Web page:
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"Gunslinger Girl" Box Set: Killing with High Caliber Cuteness

by on May 16, 2007

Anime fans come in many shapes, sizes, and scents. But if they have nothing else in common, they are all very experienced at explaining their hobby to the bewildered general public. Unfortunately, the average person tends to have a hard time comprehending what appeal anime holds for people other than children and perverts, so one is constantly searching for the perfect anime example to show others you don’t really need psychoanalysis after all. Not that it would explain your human femur wiffle bat. Or is that just me?

ImageThe Gunslinger Girl box set (identical to the individual volumes reviewed here: 1, 2, 3) is at the same time an excellent and a terrible example to hold up to skeptics. On the one hand the sophisticated plots, beautiful animation, and tense action amply demonstrate that this show isn’t kids stuff. Anyone who enjoys the Mission Impossible or Bourne films is sure to thrill to the fast-paced, blood-soaked, and mostly realistic counter-terrorism missions. The quiet sections are filled with plenty of compelling character drama probing the extent of the cyborg assassins’ humanity. No simple action heroes, the characters are a dysfunctional, brooding lot that could stand a dose of therapy themselves. Overall, a few cutesy character features aside, the world and action of Gunslinger are depicted in a detailed and realistic manner that resembles live action as much as it does animation.

All this would be well and good to entice fans of 24, if only the lead characters weren’t prepubescent girl assassins. Not only do we see these minors cut down in brutal gunfights, but also develop unnervingly deep romantic feelings for their adult male handlers. None of this may seem particularly odd to veteran anime fans, but it’s sure to strike most Westerners as bizarre or even creepy. Of course the French film Leon (The Professional) explored a similar relationship a decade earlier, but perhaps unsurprisingly that film seemed to strike more of a chord in Japan than the U.S., where potentially controversial scenes were edited out.

So friends and family may continue to look at you askance, but you’ll be far too preoccupied watching one of the best anime series of the decade to care. It’s impressive that in spite of the title and premise, Gunslinger is absorbing throughout its lengthy action-free stretches. The second to last episode is alight with muzzle flashes as the girls assault a terrorist stronghold to rescue one of their own, but the finale is surprisingly serene.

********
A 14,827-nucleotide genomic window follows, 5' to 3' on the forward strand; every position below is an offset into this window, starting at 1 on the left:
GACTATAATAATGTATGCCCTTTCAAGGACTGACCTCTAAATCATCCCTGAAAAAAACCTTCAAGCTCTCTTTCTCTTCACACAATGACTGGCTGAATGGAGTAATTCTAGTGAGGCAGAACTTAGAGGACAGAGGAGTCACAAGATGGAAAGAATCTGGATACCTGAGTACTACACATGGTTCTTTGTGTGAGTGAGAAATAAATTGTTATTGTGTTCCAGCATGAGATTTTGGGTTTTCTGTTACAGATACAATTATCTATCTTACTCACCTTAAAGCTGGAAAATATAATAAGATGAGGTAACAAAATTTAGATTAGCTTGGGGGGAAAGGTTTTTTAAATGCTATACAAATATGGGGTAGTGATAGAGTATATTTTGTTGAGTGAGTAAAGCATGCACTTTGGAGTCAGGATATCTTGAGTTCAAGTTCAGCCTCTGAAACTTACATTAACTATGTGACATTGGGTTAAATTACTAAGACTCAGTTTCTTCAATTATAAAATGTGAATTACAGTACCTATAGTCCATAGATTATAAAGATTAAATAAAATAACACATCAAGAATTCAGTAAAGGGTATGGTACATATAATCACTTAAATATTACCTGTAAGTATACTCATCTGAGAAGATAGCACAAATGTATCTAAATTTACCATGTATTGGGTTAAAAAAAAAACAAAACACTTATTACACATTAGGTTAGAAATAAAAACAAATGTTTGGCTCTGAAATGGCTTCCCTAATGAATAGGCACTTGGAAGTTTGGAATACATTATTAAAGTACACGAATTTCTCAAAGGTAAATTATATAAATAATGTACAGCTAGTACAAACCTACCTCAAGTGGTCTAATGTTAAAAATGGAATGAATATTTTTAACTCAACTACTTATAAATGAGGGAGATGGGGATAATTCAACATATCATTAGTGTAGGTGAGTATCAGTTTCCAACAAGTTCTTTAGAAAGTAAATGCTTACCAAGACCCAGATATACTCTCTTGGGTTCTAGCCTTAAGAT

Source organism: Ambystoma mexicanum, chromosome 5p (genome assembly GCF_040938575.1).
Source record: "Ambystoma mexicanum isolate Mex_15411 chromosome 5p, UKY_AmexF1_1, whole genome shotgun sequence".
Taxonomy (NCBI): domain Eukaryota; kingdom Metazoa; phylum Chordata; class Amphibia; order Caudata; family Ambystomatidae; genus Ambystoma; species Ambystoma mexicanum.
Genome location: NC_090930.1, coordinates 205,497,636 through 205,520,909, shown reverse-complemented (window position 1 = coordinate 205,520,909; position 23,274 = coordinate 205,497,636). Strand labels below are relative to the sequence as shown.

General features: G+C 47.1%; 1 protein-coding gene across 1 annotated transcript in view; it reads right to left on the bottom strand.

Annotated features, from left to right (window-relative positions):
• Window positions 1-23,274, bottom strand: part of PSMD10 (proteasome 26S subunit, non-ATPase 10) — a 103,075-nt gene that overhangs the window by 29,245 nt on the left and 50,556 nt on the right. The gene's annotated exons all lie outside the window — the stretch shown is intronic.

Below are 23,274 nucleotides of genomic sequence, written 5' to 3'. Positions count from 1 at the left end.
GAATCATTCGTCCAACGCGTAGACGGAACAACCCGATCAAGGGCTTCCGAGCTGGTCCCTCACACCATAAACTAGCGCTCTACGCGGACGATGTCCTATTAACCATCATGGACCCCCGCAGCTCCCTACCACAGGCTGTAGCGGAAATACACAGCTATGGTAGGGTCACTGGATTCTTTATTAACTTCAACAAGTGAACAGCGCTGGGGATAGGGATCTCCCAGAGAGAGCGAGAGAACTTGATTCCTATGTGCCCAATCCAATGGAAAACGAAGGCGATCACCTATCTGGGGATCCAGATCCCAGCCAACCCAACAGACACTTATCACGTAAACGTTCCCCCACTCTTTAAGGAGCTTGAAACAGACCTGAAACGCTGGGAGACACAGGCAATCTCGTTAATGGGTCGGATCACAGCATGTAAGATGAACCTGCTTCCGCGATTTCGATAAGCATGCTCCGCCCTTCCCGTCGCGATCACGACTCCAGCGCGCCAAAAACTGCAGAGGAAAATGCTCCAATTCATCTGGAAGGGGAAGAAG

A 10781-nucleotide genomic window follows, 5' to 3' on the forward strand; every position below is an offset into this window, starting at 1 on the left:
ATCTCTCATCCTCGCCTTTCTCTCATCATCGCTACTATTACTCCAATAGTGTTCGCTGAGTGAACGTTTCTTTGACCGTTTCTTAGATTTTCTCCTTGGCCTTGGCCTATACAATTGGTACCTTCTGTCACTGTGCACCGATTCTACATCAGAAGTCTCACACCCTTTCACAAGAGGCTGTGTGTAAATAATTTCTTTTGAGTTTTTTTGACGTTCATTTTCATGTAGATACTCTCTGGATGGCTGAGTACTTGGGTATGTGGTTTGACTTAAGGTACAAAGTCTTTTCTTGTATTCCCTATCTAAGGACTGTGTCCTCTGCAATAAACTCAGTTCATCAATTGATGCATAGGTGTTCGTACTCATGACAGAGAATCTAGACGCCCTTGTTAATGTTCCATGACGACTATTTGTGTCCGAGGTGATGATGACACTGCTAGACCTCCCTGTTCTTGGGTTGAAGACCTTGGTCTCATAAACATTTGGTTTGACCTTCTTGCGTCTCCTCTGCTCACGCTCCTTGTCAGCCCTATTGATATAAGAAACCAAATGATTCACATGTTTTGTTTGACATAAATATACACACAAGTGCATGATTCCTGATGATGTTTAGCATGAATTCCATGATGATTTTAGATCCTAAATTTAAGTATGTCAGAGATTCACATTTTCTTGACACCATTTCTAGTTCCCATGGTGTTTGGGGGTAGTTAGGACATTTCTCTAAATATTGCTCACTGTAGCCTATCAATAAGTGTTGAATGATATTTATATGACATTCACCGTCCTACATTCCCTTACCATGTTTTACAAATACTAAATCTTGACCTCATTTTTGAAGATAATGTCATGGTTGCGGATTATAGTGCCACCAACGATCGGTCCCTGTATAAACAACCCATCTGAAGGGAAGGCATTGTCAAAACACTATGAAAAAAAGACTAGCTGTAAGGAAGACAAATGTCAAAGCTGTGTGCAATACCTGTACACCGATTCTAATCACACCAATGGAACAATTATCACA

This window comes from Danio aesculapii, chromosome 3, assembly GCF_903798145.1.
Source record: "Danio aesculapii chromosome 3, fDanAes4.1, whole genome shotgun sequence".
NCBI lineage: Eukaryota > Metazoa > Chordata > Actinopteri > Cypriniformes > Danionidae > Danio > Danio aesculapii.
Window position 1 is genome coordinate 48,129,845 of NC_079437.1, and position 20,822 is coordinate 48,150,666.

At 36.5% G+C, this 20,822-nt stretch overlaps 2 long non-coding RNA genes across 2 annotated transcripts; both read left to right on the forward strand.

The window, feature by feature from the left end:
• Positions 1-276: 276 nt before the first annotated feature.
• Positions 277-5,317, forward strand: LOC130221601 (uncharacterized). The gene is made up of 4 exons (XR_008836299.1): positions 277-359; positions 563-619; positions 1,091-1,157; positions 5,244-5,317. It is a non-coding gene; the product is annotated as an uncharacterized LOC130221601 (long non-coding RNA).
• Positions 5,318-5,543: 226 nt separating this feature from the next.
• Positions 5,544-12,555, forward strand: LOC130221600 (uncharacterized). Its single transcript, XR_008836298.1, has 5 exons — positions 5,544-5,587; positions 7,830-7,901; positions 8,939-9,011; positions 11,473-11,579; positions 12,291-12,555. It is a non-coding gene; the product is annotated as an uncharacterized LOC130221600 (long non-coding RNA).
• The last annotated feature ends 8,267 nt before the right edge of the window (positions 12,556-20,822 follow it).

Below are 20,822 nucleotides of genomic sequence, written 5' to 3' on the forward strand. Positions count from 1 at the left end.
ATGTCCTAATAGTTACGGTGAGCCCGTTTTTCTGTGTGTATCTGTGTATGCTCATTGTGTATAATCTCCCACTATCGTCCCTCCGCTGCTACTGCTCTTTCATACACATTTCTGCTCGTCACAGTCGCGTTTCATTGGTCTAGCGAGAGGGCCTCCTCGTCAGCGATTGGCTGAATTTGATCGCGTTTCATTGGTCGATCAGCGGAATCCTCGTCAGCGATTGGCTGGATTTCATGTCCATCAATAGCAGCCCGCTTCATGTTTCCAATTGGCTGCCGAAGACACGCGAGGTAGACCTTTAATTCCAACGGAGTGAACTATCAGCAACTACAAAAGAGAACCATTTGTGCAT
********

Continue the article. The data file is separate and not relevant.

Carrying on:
“Who would have thought hall monitors got so much respect?”

The girls’ last objective is nothing more than watching stars, and yet this melancholy episode is one of the most memorable. These seemingly unstoppable killing machines finally begin to confront the fragility of their existence as they watch a critically wounded comrade despair. As the series began the human handlers regarded the cyborgs as simple tools for a job, but by the end several ponder whether it is they who are inhuman to have thrust this harsh duty upon their surprisingly emotional charges. Even hardhearted viewers like myself can’t help but get a little misty eyed when a formally standoffish handler comes to the ailing girl’s bedside to read her favorite story, and she closes her eyes for the last time as shooting stars fill the sky and Beethoven’s “Ode to Joy” swells on the soundtrack.

Then again, I wouldn’t be writing this review and you wouldn’t be reading it (or searching for fetish photos) if it weren’t for the hot and heavy gunplay. It doesn’t get any better than heroine Henrietta’s first outing, when she becomes a little overenthusiastic and completely wipes out a room full of suspects. Animation-wise it’s a thing of beauty to watch her assault rifle blaze and shell casings fly as she systematically shreds the opposition and much of the building.

There’s something poetic about the death ballet anime characters do when hit by automatic weapon fire, rhythmically writhing back and forth with each blow and yet somehow still standing, as might an inebriated Pinocchio. I’ve yet to see this effectively emulated in live action, possibly because it defies several laws of physics.

But enough talk. If you’re a discerning anime fan you either already own Gunslinger Girl, or were just waiting for the box set. That excuse is gone, so it’s time to lock and load with the show no NRA member could fail to love. Charlton Heston never looked this good in a skirt.

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